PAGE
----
By David Holmstrom, writer of The Christian Science Monitor
The Christian Science Monitor
The audio lectures were a last minute Christmas gift for a relative. But Guy Duerbeck of New Brighton, Pa., decided to slip on his earphones and listen in before adding the holiday wrapping.
"The tapes were lectures on detective fiction," he says. "After listening to the first tape, I was hooked, and by the end I knew much more than I knew before."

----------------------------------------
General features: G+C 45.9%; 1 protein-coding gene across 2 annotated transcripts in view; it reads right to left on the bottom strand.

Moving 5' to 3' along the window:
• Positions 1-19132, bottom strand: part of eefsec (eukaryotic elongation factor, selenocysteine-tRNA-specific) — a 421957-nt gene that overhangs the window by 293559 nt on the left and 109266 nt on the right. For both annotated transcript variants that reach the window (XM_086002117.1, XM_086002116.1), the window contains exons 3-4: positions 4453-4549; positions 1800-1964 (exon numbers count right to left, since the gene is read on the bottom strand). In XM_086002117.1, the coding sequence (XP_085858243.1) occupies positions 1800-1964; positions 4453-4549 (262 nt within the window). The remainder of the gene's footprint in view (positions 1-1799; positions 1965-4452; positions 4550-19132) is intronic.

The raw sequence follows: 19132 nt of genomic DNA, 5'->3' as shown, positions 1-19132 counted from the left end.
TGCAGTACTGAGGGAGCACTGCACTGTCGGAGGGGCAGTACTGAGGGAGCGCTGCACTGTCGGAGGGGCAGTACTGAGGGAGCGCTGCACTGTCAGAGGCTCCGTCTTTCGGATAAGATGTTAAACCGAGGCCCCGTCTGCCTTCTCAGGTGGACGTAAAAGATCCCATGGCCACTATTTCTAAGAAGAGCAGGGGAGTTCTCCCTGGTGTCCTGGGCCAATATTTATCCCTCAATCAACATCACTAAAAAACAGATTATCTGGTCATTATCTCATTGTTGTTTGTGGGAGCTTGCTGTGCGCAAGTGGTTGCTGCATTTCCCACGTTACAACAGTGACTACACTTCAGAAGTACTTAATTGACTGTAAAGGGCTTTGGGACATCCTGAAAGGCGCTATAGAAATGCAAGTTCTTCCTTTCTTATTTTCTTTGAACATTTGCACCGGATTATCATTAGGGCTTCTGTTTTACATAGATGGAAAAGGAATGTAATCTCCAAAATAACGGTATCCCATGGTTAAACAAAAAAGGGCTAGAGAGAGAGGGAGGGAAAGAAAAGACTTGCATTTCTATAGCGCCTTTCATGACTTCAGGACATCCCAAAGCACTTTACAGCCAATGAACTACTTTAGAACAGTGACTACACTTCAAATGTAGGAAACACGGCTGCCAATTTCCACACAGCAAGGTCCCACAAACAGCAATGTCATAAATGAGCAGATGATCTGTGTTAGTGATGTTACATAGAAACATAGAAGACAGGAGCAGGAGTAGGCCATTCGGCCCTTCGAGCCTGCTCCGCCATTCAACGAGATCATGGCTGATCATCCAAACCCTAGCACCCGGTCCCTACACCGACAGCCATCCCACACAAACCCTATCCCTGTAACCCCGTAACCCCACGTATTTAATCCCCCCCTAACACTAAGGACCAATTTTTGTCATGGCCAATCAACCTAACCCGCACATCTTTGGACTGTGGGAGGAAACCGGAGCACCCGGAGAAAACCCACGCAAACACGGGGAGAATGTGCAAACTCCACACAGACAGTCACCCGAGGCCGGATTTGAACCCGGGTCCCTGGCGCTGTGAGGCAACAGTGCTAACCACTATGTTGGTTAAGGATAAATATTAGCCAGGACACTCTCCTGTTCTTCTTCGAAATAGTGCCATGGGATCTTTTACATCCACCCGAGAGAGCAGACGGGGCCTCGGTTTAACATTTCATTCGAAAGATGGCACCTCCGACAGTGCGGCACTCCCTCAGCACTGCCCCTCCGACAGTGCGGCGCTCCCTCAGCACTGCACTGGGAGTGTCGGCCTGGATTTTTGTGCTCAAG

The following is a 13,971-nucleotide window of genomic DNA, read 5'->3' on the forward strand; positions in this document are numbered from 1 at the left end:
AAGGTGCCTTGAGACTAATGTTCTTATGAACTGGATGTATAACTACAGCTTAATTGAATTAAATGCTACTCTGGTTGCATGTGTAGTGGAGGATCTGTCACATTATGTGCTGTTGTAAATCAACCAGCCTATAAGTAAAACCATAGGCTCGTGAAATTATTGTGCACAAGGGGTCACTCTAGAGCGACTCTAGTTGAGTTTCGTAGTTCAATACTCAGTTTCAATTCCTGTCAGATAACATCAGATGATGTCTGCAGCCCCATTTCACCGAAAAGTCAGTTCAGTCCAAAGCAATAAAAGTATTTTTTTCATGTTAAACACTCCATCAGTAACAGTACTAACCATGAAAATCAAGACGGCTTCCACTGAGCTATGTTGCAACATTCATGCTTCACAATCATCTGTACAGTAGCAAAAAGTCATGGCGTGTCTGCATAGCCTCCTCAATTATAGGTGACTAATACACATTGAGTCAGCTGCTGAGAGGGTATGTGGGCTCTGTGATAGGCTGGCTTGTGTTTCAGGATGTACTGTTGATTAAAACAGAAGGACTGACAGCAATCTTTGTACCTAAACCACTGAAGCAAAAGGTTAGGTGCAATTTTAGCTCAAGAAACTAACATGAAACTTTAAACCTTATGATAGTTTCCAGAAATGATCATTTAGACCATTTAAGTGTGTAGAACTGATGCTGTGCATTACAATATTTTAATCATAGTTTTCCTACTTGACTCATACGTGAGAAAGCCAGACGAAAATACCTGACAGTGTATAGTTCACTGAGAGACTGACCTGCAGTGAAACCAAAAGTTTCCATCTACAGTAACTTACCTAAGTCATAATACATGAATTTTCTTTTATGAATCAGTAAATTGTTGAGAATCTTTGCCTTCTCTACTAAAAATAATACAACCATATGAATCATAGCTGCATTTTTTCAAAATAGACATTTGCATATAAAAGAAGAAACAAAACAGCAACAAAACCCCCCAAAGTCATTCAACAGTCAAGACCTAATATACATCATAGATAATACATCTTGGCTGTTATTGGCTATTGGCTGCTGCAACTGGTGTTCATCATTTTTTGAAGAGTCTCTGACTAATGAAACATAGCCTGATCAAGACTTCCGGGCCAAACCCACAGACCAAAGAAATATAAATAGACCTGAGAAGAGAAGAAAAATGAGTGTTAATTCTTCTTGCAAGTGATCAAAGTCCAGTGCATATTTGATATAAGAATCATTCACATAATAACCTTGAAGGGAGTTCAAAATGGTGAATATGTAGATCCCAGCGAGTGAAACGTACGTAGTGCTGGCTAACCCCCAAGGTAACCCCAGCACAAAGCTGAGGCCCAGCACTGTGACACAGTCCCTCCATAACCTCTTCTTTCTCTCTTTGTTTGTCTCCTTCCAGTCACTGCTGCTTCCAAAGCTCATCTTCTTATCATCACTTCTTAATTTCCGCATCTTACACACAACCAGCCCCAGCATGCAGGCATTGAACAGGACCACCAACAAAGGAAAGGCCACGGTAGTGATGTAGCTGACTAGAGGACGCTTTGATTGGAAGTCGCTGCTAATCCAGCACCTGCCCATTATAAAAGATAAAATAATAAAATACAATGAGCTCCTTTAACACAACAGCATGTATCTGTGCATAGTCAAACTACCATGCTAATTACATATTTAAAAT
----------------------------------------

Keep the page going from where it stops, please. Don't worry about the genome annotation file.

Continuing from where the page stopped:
What Mr. Duerbeck and hundreds of thousands of other Americans have learned in an age of frenetic TV images, sound bites, and cyberspace glut, is that old-fashioned listening to in-depth discussions and lectures on tape can be fun. The biggest audio market these days is in best-selling books. But a handful of small educational companies specialize in audio or video tapes that explore great ideas and issues through wide-ranging lectures, courses, and interviews. * A lineup of "superstar" university professors lectures on such topics as philosophy, literature, history, and music on tapes from The Teaching Company in Springfield, Va. * Thought-provoking talks on contemporary culture and Christianity, from Mars Hill Audio, Charlottesville, Va., are included in a subscription to six 90-minute audio documentaries a year. * Discover magazine has just launched "Personal Audio," a tape offering either 10 articles of your choice from a variety of upscale magazines, or pre-selected articles on a single topic. All tapes are approximately two hours in length. * Audio classics from Knowledge Products, Nashville, Tenn. - narrated by the likes of Charlton Heston, Lynn Redgrave, Walter Cronkite, and Louis Rukeyser - offer dramatic presentations on such subjects as the Giants of Philosophy, the Great Economic Thinkers, Giants of Political Thought, and Religion, Scriptures and Spirituality. Return to favorite topics The prime market today is adults who want the intellectual stimulation of continuing their educations. Some may have started by listening to popular or self-help books on tape, but eventually sought more enriching and challenging fare. "Often two kinds of people buy our tapes," says Tom Rollins, president of The Teaching Company. "One group never had a chance to study any of this as undergrads," he says, "and then there are those who did study, but their careers took them elsewhere. Now they have time to return to subjects they were once passionate about." The convenience of tapes - listening in the car, during your morning jog, or working around the house - continues to make all kinds of audio tapes popular. "The audio approach makes a lot of sense," says Jim Heetderks, executive director of Mars Hill. "It allows you to redeem your time while doing other things." All the companies receive occasional letters of criticism, but on the whole customers like the comprehensiveness and balance of their productions. …